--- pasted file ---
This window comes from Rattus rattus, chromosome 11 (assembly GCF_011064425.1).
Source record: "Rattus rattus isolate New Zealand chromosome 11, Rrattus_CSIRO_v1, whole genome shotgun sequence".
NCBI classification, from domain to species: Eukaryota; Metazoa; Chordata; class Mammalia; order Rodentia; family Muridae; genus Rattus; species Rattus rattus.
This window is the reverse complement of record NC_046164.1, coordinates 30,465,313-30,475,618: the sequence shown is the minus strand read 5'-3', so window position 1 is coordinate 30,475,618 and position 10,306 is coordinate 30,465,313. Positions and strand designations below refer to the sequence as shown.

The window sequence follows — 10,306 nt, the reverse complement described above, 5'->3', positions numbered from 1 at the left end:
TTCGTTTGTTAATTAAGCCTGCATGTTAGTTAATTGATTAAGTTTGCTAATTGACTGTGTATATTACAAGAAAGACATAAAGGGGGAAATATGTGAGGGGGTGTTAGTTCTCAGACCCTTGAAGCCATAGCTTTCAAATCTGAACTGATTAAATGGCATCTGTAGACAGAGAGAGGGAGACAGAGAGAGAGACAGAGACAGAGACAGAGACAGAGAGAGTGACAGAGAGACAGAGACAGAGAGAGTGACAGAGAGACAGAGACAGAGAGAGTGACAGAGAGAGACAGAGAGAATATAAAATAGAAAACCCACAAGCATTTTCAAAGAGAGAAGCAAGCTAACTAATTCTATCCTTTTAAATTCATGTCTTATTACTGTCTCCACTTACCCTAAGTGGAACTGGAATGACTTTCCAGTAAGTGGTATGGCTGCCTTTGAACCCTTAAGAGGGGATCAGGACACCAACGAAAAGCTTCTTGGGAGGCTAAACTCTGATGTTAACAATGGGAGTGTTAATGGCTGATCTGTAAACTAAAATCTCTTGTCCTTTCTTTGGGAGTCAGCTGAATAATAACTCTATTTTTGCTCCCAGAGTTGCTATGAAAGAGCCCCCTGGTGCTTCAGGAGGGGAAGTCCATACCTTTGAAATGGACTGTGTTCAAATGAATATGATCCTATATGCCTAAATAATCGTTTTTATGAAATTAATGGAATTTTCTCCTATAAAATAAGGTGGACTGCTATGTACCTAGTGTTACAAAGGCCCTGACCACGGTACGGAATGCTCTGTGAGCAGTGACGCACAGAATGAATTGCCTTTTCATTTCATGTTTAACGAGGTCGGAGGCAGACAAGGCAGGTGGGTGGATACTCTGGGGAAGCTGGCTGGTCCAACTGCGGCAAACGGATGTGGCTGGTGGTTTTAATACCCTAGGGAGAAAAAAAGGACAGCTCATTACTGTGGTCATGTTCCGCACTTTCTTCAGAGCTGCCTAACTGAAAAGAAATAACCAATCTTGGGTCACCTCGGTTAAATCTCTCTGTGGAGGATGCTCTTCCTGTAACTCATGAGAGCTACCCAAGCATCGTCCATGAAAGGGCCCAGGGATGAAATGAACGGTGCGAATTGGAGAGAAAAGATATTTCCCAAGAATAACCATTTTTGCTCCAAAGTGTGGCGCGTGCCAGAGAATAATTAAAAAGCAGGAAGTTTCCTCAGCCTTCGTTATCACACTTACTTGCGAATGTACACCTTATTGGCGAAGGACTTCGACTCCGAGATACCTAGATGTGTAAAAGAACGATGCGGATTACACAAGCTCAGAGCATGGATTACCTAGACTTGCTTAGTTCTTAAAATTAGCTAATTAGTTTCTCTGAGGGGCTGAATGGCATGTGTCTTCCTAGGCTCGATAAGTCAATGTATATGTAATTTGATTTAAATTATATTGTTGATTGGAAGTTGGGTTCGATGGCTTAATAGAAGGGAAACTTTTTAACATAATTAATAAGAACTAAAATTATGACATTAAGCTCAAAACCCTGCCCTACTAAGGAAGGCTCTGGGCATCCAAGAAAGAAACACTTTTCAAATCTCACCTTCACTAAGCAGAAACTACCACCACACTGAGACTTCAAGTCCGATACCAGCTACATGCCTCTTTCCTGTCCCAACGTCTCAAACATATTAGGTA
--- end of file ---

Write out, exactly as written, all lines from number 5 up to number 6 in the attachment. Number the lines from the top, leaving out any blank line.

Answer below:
The window sequence follows — 10,306 nt, the reverse complement described above, 5'->3', positions numbered from 1 at the left end:
TTCGTTTGTTAATTAAGCCTGCATGTTAGTTAATTGATTAAGTTTGCTAATTGACTGTGTATATTACAAGAAAGACATAAAGGGGGAAATATGTGAGGGGGTGTTAGTTCTCAGACCCTTGAAGCCATAGCTTTCAAATCTGAACTGATTAAATGGCATCTGTAGACAGAGAGAGGGAGACAGAGAGAGAGACAGAGACAGAGACAGAGACAGAGAGAGTGACAGAGAGACAGAGACAGAGAGAGTGACAGAGAGACAGAGACAGAGAGAGTGACAGAGAGAGACAGAGAGAATATAAAATAGAAAACCCACAAGCATTTTCAAAGAGAGAAGCAAGCTAACTAATTCTATCCTTTTAAATTCATGTCTTATTACTGTCTCCACTTACCCTAAGTGGAACTGGAATGACTTTCCAGTAAGTGGTATGGCTGCCTTTGAACCCTTAAGAGGGGATCAGGACACCAACGAAAAGCTTCTTGGGAGGCTAAACTCTGATGTTAACAATGGGAGTGTTAATGGCTGATCTGTAAACTAAAATCTCTTGTCCTTTCTTTGGGAGTCAGCTGAATAATAACTCTATTTTTGCTCCCAGAGTTGCTATGAAAGAGCCCCCTGGTGCTTCAGGAGGGGAAGTCCATACCTTTGAAATGGACTGTGTTCAAATGAATATGATCCTATATGCCTAAATAATCGTTTTTATGAAATTAATGGAATTTTCTCCTATAAAATAAGGTGGACTGCTATGTACCTAGTGTTACAAAGGCCCTGACCACGGTACGGAATGCTCTGTGAGCAGTGACGCACAGAATGAATTGCCTTTTCATTTCATGTTTAACGAGGTCGGAGGCAGACAAGGCAGGTGGGTGGATACTCTGGGGAAGCTGGCTGGTCCAACTGCGGCAAACGGATGTGGCTGGTGGTTTTAATACCCTAGGGAGAAAAAAAGGACAGCTCATTACTGTGGTCATGTTCCGCACTTTCTTCAGAGCTGCCTAACTGAAAAGAAATAACCAATCTTGGGTCACCTCGGTTAAATCTCTCTGTGGAGGATGCTCTTCCTGTAACTCATGAGAGCTACCCAAGCATCGTCCATGAAAGGGCCCAGGGATGAAATGAACGGTGCGAATTGGAGAGAAAAGATATTTCCCAAGAATAACCATTTTTGCTCCAAAGTGTGGCGCGTGCCAGAGAATAATTAAAAAGCAGGAAGTTTCCTCAGCCTTCGTTATCACACTTACTTGCGAATGTACACCTTATTGGCGAAGGACTTCGACTCCGAGATACCTAGATGTGTAAAAGAACGATGCGGATTACACAAGCTCAGAGCATGGATTACCTAGACTTGCTTAGTTCTTAAAATTAGCTAATTAGTTTCTCTGAGGGGCTGAATGGCATGTGTCTTCCTAGGCTCGATAAGTCAATGTATATGTAATTTGATTTAAATTATATTGTTGATTGGAAGTTGGGTTCGATGGCTTAATAGAAGGGAAACTTTTTAACATAATTAATAAGAACTAAAATTATGACATTAAGCTCAAAACCCTGCCCTACTAAGGAAGGCTCTGGGCATCCAAGAAAGAAACACTTTTCAAATCTCACCTTCACTAAGCAGAAACTACCACCACACTGAGACTTCAAGTCCGATACCAGCTACATGCCTCTTTCCTGTCCCAACGTCTCAAACATATTAGGTA